Jan truly had the heart of a social worker, both on the job and off. She was a vital member of Centennial United Methodist Church, where she helped welcome refugees to her community and collected clothes for them. She became particularly close to a family who emigrated from Sierra Leone – so much so that the young girls started calling her grandma. One of the young girls has grown up and recently graduated college with her nursing degree – something Jan would have shared with her friends just like any proud grandma would.

The lunch spread that Jan prepared.When she retired, she became very active in her church’s partnership with Twin Cities Habitat. Her church is part of Holy Hammers, a large coalition of churches that has built 22 Habitat homes and contributed to 10 others since 1999. Jan’s allergies prevented her from building on site, so she would prepare and serve lunches. But it was more than that – she recruited volunteers on Sundays, solicited donations from local businesses, did the grocery shopping, and more.

Bonnie Bougie served lunch alongside Jan at Centennial and spoke at Jan’s funeral, she shared that Jan often said, “All I can do is the best I can do.” Bonnie continued:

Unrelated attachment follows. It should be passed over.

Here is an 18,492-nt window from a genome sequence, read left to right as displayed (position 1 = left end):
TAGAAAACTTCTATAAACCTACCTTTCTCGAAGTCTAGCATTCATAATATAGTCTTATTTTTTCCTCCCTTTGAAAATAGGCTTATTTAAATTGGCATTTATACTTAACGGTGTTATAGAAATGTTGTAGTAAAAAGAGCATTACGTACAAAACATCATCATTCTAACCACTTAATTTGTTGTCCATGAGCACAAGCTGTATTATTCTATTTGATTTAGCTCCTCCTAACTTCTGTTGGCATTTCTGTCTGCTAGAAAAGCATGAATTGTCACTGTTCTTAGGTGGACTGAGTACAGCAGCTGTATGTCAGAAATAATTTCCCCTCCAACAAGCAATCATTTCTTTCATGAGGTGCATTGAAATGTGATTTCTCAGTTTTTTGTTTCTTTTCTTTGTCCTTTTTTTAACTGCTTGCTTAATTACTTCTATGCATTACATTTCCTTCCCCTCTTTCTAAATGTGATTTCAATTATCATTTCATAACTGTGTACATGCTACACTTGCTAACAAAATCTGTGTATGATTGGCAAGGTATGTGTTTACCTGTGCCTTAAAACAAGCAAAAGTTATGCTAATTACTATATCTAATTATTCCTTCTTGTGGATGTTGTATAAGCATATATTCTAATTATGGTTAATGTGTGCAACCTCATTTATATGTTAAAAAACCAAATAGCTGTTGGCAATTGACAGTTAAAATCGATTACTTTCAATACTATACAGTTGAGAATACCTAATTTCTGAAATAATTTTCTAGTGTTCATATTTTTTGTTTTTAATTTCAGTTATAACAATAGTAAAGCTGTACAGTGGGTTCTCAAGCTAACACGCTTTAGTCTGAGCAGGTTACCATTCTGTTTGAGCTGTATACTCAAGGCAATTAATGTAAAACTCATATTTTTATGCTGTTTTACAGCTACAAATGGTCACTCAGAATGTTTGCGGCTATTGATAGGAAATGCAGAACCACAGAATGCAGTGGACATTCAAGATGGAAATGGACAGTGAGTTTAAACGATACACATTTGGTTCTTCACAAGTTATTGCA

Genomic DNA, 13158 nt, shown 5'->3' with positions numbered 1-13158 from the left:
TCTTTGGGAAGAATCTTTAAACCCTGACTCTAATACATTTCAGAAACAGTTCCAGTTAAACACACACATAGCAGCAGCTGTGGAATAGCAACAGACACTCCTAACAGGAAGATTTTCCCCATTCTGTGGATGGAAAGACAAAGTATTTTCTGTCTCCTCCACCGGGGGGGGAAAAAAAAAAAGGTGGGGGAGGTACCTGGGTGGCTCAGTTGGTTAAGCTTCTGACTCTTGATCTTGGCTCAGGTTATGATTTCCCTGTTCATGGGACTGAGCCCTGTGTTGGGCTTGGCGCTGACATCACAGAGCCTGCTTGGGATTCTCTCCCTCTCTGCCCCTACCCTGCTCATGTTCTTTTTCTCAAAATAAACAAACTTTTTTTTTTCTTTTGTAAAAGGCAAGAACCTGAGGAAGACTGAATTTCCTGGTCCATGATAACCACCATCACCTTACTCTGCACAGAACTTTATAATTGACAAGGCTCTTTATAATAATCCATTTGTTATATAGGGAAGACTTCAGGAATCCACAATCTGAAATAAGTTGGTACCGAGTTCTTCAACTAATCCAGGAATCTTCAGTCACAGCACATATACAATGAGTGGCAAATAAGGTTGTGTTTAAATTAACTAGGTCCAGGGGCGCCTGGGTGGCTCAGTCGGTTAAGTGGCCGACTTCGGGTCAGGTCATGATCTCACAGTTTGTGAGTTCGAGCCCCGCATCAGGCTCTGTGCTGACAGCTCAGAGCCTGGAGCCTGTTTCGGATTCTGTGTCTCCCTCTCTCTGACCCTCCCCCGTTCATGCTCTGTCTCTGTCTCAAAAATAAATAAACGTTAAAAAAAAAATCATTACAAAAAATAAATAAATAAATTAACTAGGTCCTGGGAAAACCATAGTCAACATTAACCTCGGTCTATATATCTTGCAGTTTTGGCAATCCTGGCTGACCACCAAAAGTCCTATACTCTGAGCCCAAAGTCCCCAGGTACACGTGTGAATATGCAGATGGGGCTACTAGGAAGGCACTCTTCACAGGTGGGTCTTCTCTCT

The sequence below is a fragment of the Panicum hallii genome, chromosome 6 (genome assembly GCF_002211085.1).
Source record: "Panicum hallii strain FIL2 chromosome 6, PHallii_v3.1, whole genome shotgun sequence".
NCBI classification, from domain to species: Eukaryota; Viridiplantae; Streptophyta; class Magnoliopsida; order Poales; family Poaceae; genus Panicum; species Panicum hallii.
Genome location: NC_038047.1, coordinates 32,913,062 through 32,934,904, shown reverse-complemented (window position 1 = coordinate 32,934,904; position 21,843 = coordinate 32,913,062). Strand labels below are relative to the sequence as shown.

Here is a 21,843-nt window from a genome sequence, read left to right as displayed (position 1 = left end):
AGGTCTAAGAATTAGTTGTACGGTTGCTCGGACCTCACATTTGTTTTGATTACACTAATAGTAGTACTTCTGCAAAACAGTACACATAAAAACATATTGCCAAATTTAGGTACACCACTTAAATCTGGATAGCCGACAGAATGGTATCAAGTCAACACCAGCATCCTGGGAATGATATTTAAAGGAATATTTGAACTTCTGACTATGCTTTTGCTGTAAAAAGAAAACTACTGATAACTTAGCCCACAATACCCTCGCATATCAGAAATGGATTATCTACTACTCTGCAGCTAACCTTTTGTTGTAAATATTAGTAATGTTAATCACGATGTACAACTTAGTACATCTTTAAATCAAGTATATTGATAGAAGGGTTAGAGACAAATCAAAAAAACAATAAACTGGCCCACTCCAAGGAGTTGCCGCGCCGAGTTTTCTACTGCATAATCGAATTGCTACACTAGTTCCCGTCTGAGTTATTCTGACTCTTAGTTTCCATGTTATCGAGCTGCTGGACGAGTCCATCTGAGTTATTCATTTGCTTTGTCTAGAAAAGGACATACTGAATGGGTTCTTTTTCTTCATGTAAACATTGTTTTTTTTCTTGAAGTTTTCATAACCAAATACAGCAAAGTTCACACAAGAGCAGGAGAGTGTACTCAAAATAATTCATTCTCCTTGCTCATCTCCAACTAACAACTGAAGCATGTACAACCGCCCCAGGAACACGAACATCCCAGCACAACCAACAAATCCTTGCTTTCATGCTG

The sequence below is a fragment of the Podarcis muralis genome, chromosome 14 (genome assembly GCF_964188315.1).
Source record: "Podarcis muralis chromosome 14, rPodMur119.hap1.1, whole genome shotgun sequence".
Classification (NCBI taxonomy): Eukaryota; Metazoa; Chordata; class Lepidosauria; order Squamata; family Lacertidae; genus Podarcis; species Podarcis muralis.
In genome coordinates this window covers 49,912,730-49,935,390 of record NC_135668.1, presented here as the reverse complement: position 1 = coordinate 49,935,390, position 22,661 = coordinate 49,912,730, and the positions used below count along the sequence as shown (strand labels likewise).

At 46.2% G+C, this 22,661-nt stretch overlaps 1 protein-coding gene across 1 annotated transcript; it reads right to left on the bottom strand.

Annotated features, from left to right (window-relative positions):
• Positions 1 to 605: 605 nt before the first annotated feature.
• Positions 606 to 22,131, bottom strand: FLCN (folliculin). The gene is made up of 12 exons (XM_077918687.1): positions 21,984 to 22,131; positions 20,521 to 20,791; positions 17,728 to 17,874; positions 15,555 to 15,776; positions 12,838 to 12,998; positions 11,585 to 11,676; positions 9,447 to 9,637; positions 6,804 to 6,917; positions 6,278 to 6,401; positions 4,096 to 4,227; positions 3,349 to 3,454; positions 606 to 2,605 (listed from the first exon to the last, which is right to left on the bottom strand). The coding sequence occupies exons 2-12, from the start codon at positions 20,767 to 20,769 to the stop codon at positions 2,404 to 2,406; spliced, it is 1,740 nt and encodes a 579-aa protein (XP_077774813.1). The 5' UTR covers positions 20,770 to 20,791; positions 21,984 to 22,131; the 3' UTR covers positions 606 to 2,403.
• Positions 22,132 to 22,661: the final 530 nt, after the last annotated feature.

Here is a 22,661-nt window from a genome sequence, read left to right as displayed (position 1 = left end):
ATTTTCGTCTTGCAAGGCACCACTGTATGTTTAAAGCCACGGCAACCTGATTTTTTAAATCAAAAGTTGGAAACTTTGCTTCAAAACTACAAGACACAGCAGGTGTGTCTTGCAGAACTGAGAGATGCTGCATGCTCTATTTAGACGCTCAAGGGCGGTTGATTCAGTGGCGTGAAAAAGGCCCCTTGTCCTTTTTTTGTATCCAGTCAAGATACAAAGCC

Jan organized her life in the spring and summer around her commitment to Habitat, because she wanted every family to have a safe, well-constructed house to live in. She did her BEST to be sure that workers had healthy meals along with a few fun, non-healthy snacks. She did her BEST, propelled by her Christian faith and her experiences as a social worker who truly cared about making this world a better place.

Jack Griffin, one of the organizers of the Holy Hammers coalition, agreed.

“Her career as a social worker with Ramsey County certainly exposed her to lives of poverty, need, and the transitory lifestyle that non-homeowners have,” Jack said. “I believe this is one thing that drew Jan to wholeheartedly support the Habitat mission, knowing that stable housing can dramatically improve a family’s situation in so many ways.”

Jan and volunteers with the lunch they prepared.

All the Saints

The day Jan passed away was All Saints Sunday in November 2016. After church that morning, Jan noticed an older church member having some difficulty making it to her car, so Jan helped her out. It was just second nature to her – even at age 80, she didn’t hesitate to help.

In the afternoon, Jan wasn’t feeling well, so she drove herself to urgent care (she prided herself on being independent). There, she had a massive heart attack and died.

In life, Jan was a beacon of light to everyone she met; she truly lived to serve. In death, her legacy will live on in the lives of the many children who will grow up in stable, affordable homes built because of her remarkable generosity.

Jan enjoying lunch with other Holy Hammers volunteers.

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If you plan on leaving a legacy for Twin Cities Habitat through your will or retirement plan, please let us know so we can thank you and ensure that your gift will be used as you intend. Contact Laura Tanner at laura.tanner@tchabitat.org or 612-305-7137.